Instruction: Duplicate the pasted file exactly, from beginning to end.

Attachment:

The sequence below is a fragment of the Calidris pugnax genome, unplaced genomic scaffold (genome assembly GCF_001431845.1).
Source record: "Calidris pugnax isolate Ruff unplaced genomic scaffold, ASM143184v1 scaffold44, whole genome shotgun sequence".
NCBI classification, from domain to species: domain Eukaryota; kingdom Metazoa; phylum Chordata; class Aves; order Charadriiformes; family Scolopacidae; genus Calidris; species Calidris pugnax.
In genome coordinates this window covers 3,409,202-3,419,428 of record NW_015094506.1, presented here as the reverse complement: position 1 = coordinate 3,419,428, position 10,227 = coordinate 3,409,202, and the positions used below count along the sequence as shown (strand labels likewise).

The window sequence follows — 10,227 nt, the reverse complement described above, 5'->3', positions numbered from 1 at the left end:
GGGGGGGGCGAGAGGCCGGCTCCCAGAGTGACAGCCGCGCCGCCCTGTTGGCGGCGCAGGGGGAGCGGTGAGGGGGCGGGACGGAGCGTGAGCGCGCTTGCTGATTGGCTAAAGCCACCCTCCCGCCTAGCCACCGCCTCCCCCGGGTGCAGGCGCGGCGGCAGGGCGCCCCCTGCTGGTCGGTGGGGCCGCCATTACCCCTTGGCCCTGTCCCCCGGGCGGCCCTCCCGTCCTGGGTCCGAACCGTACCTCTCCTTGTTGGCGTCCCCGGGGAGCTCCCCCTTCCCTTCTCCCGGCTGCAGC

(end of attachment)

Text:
The sequence below is a fragment of the Calidris pugnax genome, unplaced genomic scaffold (genome assembly GCF_001431845.1).
Source record: "Calidris pugnax isolate Ruff unplaced genomic scaffold, ASM143184v1 scaffold44, whole genome shotgun sequence".
NCBI classification, from domain to species: domain Eukaryota; kingdom Metazoa; phylum Chordata; class Aves; order Charadriiformes; family Scolopacidae; genus Calidris; species Calidris pugnax.
In genome coordinates this window covers 3,409,202-3,419,428 of record NW_015094506.1, presented here as the reverse complement: position 1 = coordinate 3,419,428, position 10,227 = coordinate 3,409,202, and the positions used below count along the sequence as shown (strand labels likewise).

The window sequence follows — 10,227 nt, the reverse complement described above, 5'->3', positions numbered from 1 at the left end:
GGGGGGGGCGAGAGGCCGGCTCCCAGAGTGACAGCCGCGCCGCCCTGTTGGCGGCGCAGGGGGAGCGGTGAGGGGGCGGGACGGAGCGTGAGCGCGCTTGCTGATTGGCTAAAGCCACCCTCCCGCCTAGCCACCGCCTCCCCCGGGTGCAGGCGCGGCGGCAGGGCGCCCCCTGCTGGTCGGTGGGGCCGCCATTACCCCTTGGCCCTGTCCCCCGGGCGGCCCTCCCGTCCTGGGTCCGAACCGTACCTCTCCTTGTTGGCGTCCCCGGGGAGCTCCCCCTTCCCTTCTCCCGGCTGCAGC